"The Wheels On My Plane Go Up and Down"

[Paul Gabehart, of Campbellsville, Kentucky, sent us this "builder report" on the day he received his FAA airworthiness certificate, which was just 7 months, 3 weeks from the date he picked up the kit at the factory and attended the hands-on Zenith rudder workshop class. He modestly says "I really did not intend on building in what I understand is a short time. I found building was like drinking a milkshake: Taking your time can be a challenge when it tastes so so good."]

 

 

The Wheels On My Plane Go Up and Down
by Paul Gabegart

 

If ever a person lives and dies without achieving their dreams, the fault is squarely on that person alone. Like many other children, I dreamt of flying, but I also dreamt of building an airplane to fly. At about age 4 I transferred my bicycle training wheels to a wooden airplane I fashioned out of scrap lumber and painted it with old paint that was in the garage. Through the years I built a number of model airplanes and pondered my dream of flying. Girls, cars and work took hold of my thoughts for many years, with work ruling eventually in my need to be successful in life.

With hard work and dedication I became successful, but with that all in the books I still had that drive to fly and ambition to build. A family member, Larry Burton, watered that seed a few years back by introducing me to powered parachutes. However, I was not willing to settle with just the flying part of my dream without the building of an airplane.

[Above, Paul gets started at the hands-on Zenith factory workshop]

My first contact with Zenith was the sweet voice of Joyce Fort. Joyce was very informative and so so nice that I knew when I got off the phone with her that Zenith was my airplane. Zenith further impressed me in the workshop with the country friendliness I so love and knowledge of building aircraft all around me.

 

[Above, Paul waves proudly with his completed rudder assembly next to the STOL CH 750 Super Duty at the December 2019 hands-on factory workshop]

The people I shared the workshop with were from all over, with backgrounds of every kind. Even if I had not brought a kit home with me it would have still been a life changing event, but I did bring home that kit. I started on it and could not stop. Anytime I ran into difficulty, Roger Dubbert was there to set my course and I popped another 100, 200, 500 rivets. The kit was so well engineered I had few issues for sure.

 

[Above, Paul (at center) studies the photo assembly guides as he assembles the STOL CH 750 rudder kit at the Zenith factory workshop]

 

I figured that keeping it as simple as I could would help me achieve my goals, and it did. I did not try to build a fancy dash with autopilot and expensive navigation. I did not try to outdo any plane I had seen or be the best builder that lived. The only person that needed to be happy with the end product was myself.

The engine was one of the ways I simplified the process. After what ended up being a short investigation process it was obvious what engine was right for me. Viking and their Honda auto conversation was a no brainer, being my first car was a 1976 Honda Civic which was impossible to kill. The cost was less and the install seemed to be much more along my skill set. I found out in time that Jan Eggenfellner and Alissa Daniel were incredible at their job of supplying, supporting and generally guiding builders through the harder part of building a plane. Whenever I would feel as though I were asking a question I should know the answer to, Alissa would say “No worries” then get me the info or part I needed.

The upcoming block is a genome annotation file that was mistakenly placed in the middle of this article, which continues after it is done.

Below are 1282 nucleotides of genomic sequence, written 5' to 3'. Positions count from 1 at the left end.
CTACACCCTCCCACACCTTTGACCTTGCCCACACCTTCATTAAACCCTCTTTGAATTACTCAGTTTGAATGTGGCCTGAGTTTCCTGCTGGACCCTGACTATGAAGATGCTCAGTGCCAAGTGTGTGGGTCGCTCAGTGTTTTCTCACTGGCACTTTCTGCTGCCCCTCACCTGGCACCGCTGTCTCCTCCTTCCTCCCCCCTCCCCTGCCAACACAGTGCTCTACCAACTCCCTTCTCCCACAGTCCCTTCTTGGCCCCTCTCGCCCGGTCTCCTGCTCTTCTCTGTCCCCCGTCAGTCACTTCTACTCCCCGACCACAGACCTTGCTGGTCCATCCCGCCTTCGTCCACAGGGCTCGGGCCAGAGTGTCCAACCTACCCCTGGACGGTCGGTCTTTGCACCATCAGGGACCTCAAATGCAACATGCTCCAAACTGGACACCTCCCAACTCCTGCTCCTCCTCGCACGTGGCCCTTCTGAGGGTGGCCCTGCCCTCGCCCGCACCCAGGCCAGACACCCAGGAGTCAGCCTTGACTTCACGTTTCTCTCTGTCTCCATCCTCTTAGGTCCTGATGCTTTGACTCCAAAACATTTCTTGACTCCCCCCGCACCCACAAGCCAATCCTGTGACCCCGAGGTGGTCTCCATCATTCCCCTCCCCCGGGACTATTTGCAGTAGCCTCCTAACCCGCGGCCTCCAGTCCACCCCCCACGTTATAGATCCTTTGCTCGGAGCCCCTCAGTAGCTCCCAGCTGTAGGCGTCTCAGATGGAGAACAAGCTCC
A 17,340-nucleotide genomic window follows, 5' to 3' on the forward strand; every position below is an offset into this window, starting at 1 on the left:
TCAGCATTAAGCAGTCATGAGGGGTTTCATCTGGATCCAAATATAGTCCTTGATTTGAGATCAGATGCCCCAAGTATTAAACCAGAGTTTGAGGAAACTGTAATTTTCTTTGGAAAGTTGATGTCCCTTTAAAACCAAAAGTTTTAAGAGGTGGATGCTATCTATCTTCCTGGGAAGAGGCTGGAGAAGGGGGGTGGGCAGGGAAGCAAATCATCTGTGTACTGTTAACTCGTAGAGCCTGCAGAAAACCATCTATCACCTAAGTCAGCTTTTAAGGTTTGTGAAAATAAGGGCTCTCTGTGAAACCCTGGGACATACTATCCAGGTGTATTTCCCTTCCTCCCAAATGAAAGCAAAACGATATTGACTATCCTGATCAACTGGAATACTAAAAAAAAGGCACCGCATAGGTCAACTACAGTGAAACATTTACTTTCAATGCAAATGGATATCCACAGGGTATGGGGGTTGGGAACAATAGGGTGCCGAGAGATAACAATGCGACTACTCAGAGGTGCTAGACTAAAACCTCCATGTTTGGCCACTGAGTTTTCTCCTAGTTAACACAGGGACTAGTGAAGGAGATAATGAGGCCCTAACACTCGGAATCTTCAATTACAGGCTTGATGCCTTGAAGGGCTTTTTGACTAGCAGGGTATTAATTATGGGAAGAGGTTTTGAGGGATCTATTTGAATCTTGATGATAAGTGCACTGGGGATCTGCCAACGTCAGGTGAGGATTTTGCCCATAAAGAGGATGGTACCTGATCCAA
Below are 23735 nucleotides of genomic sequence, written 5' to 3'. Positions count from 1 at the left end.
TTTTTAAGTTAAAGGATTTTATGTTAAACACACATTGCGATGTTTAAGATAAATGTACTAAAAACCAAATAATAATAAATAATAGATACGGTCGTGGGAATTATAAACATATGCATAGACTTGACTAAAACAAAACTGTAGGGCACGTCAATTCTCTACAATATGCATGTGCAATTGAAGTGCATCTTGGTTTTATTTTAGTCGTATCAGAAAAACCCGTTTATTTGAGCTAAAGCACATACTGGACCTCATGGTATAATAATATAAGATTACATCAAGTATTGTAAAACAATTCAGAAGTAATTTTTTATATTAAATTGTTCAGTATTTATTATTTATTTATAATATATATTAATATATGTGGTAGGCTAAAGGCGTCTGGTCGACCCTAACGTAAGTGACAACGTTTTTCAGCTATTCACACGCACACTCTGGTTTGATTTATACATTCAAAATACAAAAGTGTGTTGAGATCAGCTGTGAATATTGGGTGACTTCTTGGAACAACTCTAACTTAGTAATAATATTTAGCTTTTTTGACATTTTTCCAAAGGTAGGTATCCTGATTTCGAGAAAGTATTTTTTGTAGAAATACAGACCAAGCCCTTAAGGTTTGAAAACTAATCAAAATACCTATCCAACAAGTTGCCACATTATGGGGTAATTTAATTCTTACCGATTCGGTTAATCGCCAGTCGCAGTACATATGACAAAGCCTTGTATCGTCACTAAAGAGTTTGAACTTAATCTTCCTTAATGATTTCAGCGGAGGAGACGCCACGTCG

Today, I spent time with Jim Auman, a DAR from Tennessee, who expertly walked me through the confusing airworthiness process in record time. He was most impressive in his knowledge of aircraft and FAA rules and procedures. After several hours his job was done, and yes, I now have an airworthy airplane that I built. She is beautiful; she is what I dreamed of, what I hoped for; she is my airplane.

Now, thanks to so many wonderful people and a lot of hard work I have completed a childhood dream in full color. By the time you read this, the wheels on my beautiful Zenith 750 STOL, powered by a Viking 130 and painted red and white, will have had its wheels go up and down many times. May you find and achieve all your dreams. If it’s airplanes we are buddies for sure.

Paul Gabehart, Campbellsville, Kentucky

[ Paul tells us he plans to fly his completed aircraft to the 29th annual Zenith Homecoming and Open Hangar Days on September 18 & 19, 2020, at the Zenith Aircraft factory. ]

///

Like many other successful Zenith Aircraft kit builders, Paul got started on his STOL CH 750 at the hands-on Zenith workshop. Check out the additional photos from the December 2019 workshop where Paul built the rudder tail section of his CH 750 at the Zenith factory in Mexico, Missouri.

 

[Above, Paul (at center) studies the photo assembly guides as he assembles the STOL CH 750 rudder kit at the Zenith factory workshop]

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Comment by Hermann Pais on August 17, 2020 at 4:16pm

Great job, and beautiful airplane, congrats!

Comment by Daniel Niendorff on August 13, 2020 at 11:51am

Well done on the airplane.  Your write up is a standout..... You said so well what motivates so many of us.

Comment by William Fahey on August 13, 2020 at 10:06am

Great blog.  Enjoyed every word and concur with your outlook on the plane.

Comment by Marshall Lowry on August 13, 2020 at 9:40am

Great Job! - Let's hope to see more builds this year completed. 

Comment by David Roberts on August 13, 2020 at 9:15am

Great job on the build

Comment by Skip Rhudy on August 13, 2020 at 8:44am

Great job Paul. See you on the flightline! (someday lol)

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